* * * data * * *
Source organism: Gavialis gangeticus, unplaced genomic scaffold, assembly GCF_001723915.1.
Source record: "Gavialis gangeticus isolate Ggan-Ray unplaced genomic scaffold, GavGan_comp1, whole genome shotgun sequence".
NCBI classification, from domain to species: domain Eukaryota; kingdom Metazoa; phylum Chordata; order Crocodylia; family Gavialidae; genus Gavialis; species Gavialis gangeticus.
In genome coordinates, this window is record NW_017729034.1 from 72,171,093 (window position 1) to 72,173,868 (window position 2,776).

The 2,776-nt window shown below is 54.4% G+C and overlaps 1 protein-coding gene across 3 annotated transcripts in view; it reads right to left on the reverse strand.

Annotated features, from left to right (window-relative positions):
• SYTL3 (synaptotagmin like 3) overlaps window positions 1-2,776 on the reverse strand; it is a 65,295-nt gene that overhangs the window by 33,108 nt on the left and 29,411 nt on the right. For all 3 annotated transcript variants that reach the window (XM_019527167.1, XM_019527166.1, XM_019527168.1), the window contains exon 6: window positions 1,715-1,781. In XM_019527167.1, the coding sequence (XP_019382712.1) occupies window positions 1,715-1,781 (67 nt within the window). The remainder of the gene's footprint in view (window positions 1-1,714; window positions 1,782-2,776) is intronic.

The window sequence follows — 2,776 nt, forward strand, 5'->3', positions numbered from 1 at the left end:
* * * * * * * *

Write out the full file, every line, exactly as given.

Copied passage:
Source organism: Gavialis gangeticus, unplaced genomic scaffold, assembly GCF_001723915.1.
Source record: "Gavialis gangeticus isolate Ggan-Ray unplaced genomic scaffold, GavGan_comp1, whole genome shotgun sequence".
NCBI classification, from domain to species: domain Eukaryota; kingdom Metazoa; phylum Chordata; order Crocodylia; family Gavialidae; genus Gavialis; species Gavialis gangeticus.
In genome coordinates, this window is record NW_017729034.1 from 72,171,093 (window position 1) to 72,173,868 (window position 2,776).

The 2,776-nt window shown below is 54.4% G+C and overlaps 1 protein-coding gene across 3 annotated transcripts in view; it reads right to left on the reverse strand.

Annotated features, from left to right (window-relative positions):
• SYTL3 (synaptotagmin like 3) overlaps window positions 1-2,776 on the reverse strand; it is a 65,295-nt gene that overhangs the window by 33,108 nt on the left and 29,411 nt on the right. For all 3 annotated transcript variants that reach the window (XM_019527167.1, XM_019527166.1, XM_019527168.1), the window contains exon 6: window positions 1,715-1,781. In XM_019527167.1, the coding sequence (XP_019382712.1) occupies window positions 1,715-1,781 (67 nt within the window). The remainder of the gene's footprint in view (window positions 1-1,714; window positions 1,782-2,776) is intronic.

The window sequence follows — 2,776 nt, forward strand, 5'->3', positions numbered from 1 at the left end: